Minimum Pricing Illegal European Court Rules
22 Oct 2009
The Opinion said minimum prices were 'not necessary in order to
protect public health' and were a distortion of competition.
The ruling follows complaints to the Court by the European
Commission against Austria, Ireland and France for violation of EU
rules in trying to impose national minimum pricing for tobacco.
The Court's Advocate General has concluded that France and
Austria are not able to impose minimum prices on health grounds.
Ireland put forward different justification but here too minimum
pricing was rejected on the grounds that it distorts
The Advocate General's rejection of minimum pricing cast fresh
doubts on the legality of the Scottish Government's plan to impose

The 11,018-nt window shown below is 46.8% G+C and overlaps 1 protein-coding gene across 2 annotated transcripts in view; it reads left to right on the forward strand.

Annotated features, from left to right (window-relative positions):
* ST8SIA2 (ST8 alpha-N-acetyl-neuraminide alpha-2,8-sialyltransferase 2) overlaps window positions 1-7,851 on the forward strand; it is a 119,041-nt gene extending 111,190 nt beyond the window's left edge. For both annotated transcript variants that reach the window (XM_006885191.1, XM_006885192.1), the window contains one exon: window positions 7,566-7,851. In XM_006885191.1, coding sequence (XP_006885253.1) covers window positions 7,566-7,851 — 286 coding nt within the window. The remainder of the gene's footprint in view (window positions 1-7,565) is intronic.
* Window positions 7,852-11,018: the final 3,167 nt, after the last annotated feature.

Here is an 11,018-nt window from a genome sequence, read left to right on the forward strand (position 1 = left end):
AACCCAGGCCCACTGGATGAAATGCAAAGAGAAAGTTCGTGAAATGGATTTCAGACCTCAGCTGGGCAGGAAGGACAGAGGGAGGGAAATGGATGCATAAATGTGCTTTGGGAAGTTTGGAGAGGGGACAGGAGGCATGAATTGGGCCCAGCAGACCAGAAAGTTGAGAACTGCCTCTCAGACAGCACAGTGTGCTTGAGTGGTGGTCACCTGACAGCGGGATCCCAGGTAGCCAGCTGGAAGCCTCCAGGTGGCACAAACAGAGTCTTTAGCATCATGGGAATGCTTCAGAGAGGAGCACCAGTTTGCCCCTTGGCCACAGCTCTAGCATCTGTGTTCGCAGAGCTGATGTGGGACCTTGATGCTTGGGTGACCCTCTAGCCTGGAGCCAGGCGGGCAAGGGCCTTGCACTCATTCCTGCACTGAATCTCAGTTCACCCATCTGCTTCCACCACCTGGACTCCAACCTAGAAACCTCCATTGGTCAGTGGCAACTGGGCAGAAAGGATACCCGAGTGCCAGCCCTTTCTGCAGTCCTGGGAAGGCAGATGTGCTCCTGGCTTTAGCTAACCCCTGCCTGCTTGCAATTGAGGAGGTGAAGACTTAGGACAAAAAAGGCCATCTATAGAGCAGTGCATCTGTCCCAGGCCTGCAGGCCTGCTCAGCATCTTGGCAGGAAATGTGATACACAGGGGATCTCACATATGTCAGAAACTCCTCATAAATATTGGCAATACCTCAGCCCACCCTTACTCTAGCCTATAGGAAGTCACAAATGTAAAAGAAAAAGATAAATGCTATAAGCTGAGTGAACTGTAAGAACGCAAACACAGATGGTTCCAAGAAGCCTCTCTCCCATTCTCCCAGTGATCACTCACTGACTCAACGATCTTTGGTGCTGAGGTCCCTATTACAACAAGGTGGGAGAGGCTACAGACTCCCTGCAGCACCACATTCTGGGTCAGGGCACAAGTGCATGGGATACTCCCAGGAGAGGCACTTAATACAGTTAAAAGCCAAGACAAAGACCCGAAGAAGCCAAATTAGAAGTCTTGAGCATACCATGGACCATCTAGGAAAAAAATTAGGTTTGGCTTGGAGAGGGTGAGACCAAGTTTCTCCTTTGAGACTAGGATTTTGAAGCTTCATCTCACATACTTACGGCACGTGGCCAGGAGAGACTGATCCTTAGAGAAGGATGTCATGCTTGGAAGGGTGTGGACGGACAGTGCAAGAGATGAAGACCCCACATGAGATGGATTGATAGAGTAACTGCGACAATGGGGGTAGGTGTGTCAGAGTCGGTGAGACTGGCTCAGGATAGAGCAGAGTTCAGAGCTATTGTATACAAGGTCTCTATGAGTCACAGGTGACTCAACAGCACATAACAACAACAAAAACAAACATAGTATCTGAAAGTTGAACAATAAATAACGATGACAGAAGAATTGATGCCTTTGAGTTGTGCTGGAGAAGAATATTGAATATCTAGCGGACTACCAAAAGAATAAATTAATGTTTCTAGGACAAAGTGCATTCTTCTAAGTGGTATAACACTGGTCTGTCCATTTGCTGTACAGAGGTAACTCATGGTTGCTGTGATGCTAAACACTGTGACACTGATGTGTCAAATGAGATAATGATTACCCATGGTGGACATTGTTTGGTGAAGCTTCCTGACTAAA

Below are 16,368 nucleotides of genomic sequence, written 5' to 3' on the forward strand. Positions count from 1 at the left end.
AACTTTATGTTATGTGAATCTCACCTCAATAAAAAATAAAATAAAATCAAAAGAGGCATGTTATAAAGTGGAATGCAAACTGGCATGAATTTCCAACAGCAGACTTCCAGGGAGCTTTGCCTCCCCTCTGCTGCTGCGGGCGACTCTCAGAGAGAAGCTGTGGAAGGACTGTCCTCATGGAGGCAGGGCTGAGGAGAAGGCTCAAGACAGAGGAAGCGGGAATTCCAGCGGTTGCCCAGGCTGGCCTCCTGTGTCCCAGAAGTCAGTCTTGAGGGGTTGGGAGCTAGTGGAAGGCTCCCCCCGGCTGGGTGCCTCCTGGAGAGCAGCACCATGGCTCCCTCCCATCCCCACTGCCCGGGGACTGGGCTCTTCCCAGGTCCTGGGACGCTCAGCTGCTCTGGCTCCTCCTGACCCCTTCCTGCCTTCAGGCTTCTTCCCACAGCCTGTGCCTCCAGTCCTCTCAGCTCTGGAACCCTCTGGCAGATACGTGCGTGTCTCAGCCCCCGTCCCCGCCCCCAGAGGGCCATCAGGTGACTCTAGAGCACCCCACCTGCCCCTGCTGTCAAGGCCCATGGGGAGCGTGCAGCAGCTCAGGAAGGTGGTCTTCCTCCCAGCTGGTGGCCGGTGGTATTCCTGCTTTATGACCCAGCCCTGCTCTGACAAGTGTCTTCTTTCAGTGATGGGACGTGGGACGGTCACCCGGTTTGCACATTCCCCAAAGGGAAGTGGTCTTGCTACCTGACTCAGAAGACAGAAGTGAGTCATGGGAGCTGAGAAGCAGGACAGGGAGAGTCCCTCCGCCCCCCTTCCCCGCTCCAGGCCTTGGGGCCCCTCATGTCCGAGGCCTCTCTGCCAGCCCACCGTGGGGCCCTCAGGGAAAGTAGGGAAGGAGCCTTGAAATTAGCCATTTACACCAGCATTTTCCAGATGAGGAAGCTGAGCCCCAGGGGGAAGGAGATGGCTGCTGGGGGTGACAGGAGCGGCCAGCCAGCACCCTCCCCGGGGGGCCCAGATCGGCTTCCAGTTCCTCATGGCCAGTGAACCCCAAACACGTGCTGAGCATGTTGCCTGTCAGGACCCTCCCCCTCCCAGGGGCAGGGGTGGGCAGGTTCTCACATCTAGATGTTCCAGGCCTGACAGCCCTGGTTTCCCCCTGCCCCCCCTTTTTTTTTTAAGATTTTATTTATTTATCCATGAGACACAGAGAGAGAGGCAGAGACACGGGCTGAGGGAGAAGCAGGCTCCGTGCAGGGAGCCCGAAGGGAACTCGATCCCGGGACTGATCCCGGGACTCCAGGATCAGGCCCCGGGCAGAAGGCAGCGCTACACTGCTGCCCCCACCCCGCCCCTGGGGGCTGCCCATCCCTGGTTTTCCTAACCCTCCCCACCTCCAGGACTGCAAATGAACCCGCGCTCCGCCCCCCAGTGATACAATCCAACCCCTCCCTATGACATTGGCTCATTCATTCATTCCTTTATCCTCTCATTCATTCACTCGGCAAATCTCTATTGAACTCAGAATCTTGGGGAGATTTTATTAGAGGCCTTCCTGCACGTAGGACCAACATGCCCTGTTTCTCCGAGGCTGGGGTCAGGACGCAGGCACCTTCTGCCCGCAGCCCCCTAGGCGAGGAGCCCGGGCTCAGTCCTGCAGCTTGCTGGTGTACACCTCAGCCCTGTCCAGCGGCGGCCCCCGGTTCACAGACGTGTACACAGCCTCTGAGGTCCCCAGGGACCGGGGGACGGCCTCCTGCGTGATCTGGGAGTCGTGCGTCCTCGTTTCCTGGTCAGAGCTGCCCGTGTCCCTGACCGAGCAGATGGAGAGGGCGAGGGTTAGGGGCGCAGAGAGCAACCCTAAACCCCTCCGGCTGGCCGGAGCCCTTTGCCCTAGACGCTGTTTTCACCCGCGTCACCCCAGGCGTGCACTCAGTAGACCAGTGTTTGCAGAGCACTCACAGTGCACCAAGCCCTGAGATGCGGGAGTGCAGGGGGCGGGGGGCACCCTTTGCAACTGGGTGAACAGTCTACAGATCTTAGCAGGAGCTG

minimum price controls on Scotch Whisky and other drinks. The
Scotch Whisky Association (SWA) has already argued that such a
regime was likely to breach both European Single Market rules and
international trade law.
Gavin Hewitt, SWA Chief Executive, welcomed the today's
"This Opinion is a comprehensive rejection of minimum pricing by
the European Court of Justice and cannot simply be ignored by the
Scottish Government. Austria, Ireland and France have been told
clearly today that minimum pricing is a breach of EU law. The
Scottish Government must recognise the legal situation and drop
this proposal which would be hugely damaging to Scottish jobs.
"We are ready to work with the Government to tackle alcohol
misuse by other means including discussing our proposed ban on
sales below tax."